The second, Aspects from phases, I'm not so certain it doesn't belong in a Star Wars game; Lando and Chewie both have backstory with Han, and including an Aspect to describe that relationship is very appropriate. But, and this is the awesome part about Aspects, only if the players think it's a good idea. Also, having Aspects describe different time periods in a character's life is, frankly, genius; they can show how layered a character's personality is, accumulated by life experience.

For this version of Spirit of the Force, I think 5 Aspects per character would be a good-enough start. (With advancement, we could even expand the list to the full ten; should we do that, though, I'm thinking only five Aspects would be applicable for a given session. In other words, where more than five Aspects exist, the player chooses which five will be "in play" for that night.)

That should do it for now. Skills are up next, though I don't know exactly when, since break is over and I go back to the academic grind tomorrow. A paper due this Friday, and another next Friday. Blerg. ]]>
Sascha http://www.penandpapergames.com/forums/entry.php/862-Tempting-FATE-The-Basics-and-Aspects
Tempting FATE http://www.penandpapergames.com/forums/entry.php/861-Tempting-FATE Sun, 29 Nov 2009 20:47:35 GMT Or: How to Hack Games for Fun and Profit (Minus the 'Profit')

So I've been jonesing for a good Far-Far-Away galactic romp, since the release of the d20 Saga Edition. The series has fascinated me as far back as I can remember ('specially when a six-year-old me got to rent Return of the Jedi; it was a big frickin' deal to rent a movie, since we didn't own a VCR then). It's a huge slice of space, with a near-unlimited potential for awesome (read: interesting characters doing interesting things).

"But why FATE?" you might ask. Why not use a premade, supplemented line for this game? Well, there are a few factors involved.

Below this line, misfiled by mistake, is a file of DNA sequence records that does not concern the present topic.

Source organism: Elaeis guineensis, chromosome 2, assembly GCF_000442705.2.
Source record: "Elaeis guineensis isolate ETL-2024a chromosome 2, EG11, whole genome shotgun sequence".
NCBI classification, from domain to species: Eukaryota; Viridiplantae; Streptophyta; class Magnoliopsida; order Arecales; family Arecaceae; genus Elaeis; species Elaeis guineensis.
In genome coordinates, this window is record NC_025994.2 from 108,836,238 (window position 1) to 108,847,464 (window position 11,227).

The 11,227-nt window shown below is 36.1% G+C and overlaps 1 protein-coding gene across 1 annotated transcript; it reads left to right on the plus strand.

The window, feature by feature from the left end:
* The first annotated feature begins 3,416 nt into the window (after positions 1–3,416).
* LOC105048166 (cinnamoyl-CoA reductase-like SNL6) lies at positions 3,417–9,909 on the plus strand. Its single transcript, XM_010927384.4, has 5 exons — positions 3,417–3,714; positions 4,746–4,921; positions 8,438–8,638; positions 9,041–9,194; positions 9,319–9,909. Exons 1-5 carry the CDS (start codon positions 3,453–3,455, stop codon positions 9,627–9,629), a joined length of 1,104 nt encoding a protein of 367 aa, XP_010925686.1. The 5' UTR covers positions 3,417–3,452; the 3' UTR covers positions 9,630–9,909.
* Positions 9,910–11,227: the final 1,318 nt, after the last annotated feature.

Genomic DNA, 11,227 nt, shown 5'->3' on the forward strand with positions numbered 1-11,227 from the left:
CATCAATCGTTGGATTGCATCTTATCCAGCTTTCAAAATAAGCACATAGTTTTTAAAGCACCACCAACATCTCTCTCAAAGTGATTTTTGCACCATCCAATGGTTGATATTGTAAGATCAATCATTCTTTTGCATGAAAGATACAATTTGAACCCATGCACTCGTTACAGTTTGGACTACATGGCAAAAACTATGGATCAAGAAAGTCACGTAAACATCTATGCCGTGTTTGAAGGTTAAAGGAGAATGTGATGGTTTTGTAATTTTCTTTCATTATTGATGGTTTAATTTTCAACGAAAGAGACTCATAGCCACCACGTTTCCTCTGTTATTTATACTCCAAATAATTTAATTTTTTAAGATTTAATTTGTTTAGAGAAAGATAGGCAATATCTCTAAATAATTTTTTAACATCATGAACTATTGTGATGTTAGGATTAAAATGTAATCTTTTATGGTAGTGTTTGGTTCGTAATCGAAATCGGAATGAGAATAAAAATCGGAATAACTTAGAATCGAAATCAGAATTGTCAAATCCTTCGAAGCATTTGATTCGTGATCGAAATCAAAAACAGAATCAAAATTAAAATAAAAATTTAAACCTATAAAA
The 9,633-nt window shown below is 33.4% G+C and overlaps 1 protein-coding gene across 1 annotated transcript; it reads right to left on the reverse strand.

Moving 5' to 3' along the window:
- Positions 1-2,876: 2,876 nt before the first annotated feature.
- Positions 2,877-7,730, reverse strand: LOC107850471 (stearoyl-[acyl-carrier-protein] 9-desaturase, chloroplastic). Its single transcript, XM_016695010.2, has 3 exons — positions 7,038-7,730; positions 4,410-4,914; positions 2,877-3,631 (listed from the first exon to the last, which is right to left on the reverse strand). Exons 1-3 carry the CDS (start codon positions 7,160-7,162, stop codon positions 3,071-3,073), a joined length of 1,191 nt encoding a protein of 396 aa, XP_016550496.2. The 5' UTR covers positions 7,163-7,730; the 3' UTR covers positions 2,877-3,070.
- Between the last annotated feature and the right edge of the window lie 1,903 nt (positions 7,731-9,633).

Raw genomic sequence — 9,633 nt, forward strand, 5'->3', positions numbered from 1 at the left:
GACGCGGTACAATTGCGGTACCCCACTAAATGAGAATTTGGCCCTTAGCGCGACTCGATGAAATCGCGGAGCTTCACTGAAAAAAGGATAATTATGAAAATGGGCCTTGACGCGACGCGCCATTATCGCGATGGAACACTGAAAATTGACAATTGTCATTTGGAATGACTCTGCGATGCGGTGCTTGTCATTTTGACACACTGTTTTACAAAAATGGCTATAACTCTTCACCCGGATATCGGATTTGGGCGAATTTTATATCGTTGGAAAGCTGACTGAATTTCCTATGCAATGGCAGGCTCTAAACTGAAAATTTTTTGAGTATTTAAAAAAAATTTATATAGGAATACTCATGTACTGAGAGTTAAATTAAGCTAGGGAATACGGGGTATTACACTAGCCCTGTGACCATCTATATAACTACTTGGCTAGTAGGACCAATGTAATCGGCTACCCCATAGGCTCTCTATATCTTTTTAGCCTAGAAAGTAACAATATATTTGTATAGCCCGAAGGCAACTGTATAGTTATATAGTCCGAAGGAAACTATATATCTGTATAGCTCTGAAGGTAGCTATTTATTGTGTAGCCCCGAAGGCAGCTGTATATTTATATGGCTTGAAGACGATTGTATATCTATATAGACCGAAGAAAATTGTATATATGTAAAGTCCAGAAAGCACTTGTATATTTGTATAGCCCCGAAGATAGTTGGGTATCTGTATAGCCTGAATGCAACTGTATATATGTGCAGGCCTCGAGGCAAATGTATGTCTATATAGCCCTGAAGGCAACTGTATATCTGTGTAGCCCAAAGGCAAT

First up, the existing rules for Star Wars - that is, the current d20 Saga Edition line - seems to be an odd fit for the pulpy action-adventure serial that is Star Wars. There are things I like about it and things I really, really don't. I don't want to go into detail here, but I've talked about some of them on the forums. Namely the lackluster approach to Force points, the class- or feat-specific abilities that should have been standard options, and, quite frankly, the d20's range and distribution.

I could hack up Saga Edition to excise the unnecessary detail and inject the important stuff, sure, but at that point, the underlying engine looks a heck of a lot more like FATE than d20. Especially when the d20 is never rolled :P So, FATE.

The other major factor is the players. I offered a few times to run a Star Wars one-shot for my DnD group, when we lacked enough (or the right) people to continue the campaigns, but the reception was lukewarm at best; it never actually made it to the table. Which is fine, really. I'm loathe to run a game for people who don't really want to play it. I think everyone, GM included, needs to be interested in the game, for it to be worth the time invested.

Anyways, back to the purpose: I'm going to post the process of repurposing FATE for Star Wars. It'll most likely be a multi-post series, as I don't have everything worked out right now, and will likely ramble on and on over the details of changes. Plus, I can already foresee a rather lengthy essay/rant (rantssay?) on the nature of the Force and its relation to game mechanics, specifically with regards to the Dark Side (which is a whole can of space slugs, but I'll spare you folks the details 'til later ;)).

- Spirit of the Century SRD: the base rules
- SotC Rules Summary: Quick 'n' dirty explanation

Star Wars
- Databank: official compilation of setting materials
- Wookieepedia: the Star Wars wiki ]]>